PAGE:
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Biological Chemistry

Cranberries Branch Out From Holiday Condiment To The Medicine Cabinet

Chemists seek to pin down the source of the tart fruit’s purported nutritional and health benefits

by Bethany Halford
November 18, 2013 | A version of this story appeared in Volume 91, Issue 46

Credit: Bethany Halford/C&EN
Anuradha Tata, a master’s student at UMass Dartmouth, separates cranberry components.
Photo of Anuradha Tata, a master’s student in Catherine Neto’s group at UMass Dartmouth, using column chromatography to separate cranberry compounds.
Credit: Bethany Halford/C&EN
Anuradha Tata, a master’s student at UMass Dartmouth, separates cranberry components.

The cranberry side dish of choice on Catherine C. Neto’s Thanksgiving menu is a chutney she describes as “wicked good.” She confesses to not being much of a cook—her sister makes the chutney—but that hasn’t stopped her from acquiring a chest freezer packed with the tart red berries.

Neto’s cranberry freezer isn’t in her garage or basement though. It’s in her lab in the department of chemistry and biochemistry at the University of Massachusetts, Dartmouth. Opening the freezer reveals plastic bags packed with berries nestled next to centrifuge tubes containing cranberry powder the color of Pepto-Bismol. At a nearby lab bench, a student uses column chromatography to separate the berry’s phytochemical components, her column awash in shades of red and pink.

For the past dozen years, Neto, a natural products chemist by training, has been trying to pin down the precise chemistry that gives cranberries a reputation as a healthy food. The Pilgrims used them to prevent scurvy, finding little else in the New World that packed so much vitamin C. And cranberries have long been prized in folk medicine for their ability to keep urinary tract infections at bay.

Credit: Shutterstock
Stock images of cranberries.
Credit: Shutterstock

But Neto says the cranberry contains compounds that may also provide protection from certain cancers, cardiovascular diseases, pathogenic fungal infection, diabetes, and other diseases related to oxidative stress and inflammation, such as Alzheimer’s disease, Parkinson’s disease, and stroke.

Two years ago, Neto and her colleague Maolin Guo, also a professor in the chemistry and biochemistry department, established the Cranberry Health Research Center at UMass Dartmouth. The center’s aim is to bring together researchers, particularly in Massachusetts, who are studying the cranberry’s effects on human health.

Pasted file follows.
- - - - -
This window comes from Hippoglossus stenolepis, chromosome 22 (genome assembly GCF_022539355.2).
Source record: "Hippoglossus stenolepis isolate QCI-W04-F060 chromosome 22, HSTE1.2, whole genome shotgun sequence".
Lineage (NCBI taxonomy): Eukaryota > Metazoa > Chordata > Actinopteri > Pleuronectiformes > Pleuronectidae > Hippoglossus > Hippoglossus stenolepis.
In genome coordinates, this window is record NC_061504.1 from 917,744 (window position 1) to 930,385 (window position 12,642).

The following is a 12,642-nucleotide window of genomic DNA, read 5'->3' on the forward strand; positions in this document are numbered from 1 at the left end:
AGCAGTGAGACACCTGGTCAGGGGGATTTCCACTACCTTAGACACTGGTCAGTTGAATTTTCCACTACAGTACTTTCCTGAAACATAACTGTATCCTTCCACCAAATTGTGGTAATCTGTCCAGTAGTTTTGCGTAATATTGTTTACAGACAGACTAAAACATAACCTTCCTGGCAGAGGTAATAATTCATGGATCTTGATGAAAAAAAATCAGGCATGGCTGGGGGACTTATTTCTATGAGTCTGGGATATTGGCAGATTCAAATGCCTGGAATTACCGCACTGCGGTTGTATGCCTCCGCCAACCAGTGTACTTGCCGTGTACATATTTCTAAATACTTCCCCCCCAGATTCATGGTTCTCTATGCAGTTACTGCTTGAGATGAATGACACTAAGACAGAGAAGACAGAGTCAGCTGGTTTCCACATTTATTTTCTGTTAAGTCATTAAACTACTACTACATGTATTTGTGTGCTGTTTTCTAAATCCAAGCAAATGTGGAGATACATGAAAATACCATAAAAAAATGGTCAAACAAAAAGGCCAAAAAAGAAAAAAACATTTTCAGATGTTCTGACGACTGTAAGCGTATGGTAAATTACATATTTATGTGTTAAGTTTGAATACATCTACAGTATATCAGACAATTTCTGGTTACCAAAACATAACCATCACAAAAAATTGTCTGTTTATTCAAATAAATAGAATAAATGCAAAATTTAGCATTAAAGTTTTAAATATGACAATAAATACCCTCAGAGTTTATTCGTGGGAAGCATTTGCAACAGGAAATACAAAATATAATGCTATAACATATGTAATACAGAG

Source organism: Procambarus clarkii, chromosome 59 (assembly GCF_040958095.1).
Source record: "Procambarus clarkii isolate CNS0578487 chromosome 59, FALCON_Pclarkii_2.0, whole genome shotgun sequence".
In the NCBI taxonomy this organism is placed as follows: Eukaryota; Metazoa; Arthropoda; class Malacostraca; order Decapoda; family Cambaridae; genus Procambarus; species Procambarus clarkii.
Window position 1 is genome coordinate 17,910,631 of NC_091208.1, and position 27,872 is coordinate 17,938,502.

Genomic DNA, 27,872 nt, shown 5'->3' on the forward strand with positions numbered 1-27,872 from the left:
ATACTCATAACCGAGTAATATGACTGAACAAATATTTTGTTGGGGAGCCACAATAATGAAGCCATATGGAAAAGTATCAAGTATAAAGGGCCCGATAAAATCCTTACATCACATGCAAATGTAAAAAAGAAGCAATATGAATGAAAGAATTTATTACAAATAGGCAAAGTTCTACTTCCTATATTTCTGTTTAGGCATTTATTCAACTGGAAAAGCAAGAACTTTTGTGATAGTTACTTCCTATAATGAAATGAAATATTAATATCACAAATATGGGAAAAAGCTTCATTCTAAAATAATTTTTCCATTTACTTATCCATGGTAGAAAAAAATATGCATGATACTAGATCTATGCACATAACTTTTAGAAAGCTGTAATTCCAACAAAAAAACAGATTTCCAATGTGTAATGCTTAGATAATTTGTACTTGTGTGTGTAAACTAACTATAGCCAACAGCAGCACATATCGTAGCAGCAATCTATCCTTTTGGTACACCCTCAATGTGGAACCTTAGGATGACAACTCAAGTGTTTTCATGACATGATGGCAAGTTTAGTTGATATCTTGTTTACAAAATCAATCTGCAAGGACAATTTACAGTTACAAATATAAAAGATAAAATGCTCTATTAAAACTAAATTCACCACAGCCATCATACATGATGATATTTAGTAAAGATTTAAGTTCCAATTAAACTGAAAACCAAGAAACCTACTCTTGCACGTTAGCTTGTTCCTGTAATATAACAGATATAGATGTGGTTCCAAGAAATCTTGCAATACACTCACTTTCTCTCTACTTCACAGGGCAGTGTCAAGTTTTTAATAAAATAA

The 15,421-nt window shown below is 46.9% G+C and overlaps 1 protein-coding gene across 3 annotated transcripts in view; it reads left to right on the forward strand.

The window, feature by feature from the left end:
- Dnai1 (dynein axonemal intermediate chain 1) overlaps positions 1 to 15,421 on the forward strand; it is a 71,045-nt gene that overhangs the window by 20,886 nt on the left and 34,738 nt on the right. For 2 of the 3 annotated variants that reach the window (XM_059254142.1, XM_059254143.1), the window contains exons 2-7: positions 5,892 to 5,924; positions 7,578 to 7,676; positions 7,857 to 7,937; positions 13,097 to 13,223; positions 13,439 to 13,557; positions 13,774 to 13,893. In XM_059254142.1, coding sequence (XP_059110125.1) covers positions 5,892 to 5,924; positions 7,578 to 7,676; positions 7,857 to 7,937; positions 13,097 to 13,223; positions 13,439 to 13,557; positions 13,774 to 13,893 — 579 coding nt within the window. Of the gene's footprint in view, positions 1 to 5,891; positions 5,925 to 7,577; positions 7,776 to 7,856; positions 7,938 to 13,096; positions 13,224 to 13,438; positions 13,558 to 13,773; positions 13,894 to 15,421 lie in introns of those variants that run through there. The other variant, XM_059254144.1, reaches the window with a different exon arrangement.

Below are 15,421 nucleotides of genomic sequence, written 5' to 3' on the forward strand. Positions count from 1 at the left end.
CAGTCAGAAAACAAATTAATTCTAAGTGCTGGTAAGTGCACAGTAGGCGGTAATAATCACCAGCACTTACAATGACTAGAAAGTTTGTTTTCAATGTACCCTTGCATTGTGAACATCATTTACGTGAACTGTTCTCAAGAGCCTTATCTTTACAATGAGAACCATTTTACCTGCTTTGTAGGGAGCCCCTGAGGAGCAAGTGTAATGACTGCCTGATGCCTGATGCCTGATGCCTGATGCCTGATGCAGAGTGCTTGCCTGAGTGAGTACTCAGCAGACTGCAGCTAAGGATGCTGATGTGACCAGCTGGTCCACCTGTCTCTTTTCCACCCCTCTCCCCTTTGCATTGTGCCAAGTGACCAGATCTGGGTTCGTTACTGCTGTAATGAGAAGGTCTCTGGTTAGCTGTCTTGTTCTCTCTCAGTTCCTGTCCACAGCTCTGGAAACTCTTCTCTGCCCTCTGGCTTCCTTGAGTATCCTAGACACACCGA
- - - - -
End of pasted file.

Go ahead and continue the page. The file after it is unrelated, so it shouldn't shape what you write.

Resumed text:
Cranberries are big business in Massachusetts. Growers in the state pulled in nearly $100 million last year, according to the Department of Agriculture’s National Agricultural Statistics Service. But the cranberry market has soured recently. Production has outpaced demand, driving down prices. The hope is that Neto, Guo, and other scientists will find some validity to cranberry’s health claims, boosting demand for the fruit and its extracts.

As functional foods go, cranberries are unique, Neto notes. There are at least 150 phytochemicals in them, including proanthocyanidin antioxidants, colorful flavonols, and steroidlike ursolic acid. “We want to establish the science to support the health benefits of the cranberry, whether it’s antioxidant activity, anticancer activity, or antimicrobial activity,” she says.

Despite the fruit’s healthful reputation, little is understood about the chemistry, Guo adds. “As far as the molecular mechanism of action goes, people really don’t have much of a clue,” he says. To that end, both researchers have been working to understand which cranberry components are the most important, which diseases they can potentially guard against, and how they work on a molecular level.

Starting back in 2001, Neto’s group began isolating compounds from cranberry extracts to see how the individual components behaved in tests with cells. At first she looked at antioxidant properties. Later her team set out to study the phytochemicals’ ability to fight cancer cells.

The results have been promising. Several compounds, including polyphenolic proanthocyanidins and flavonoids such as quercetin, have been implicated as capable of preventing cancer cell growth, inducing cancer cell death, and reducing oxidative stress. Neto says the next step is to move into animal studies to see whether these phytochemicals have cancer-preventing effects in living animals, such as zebrafish and mice.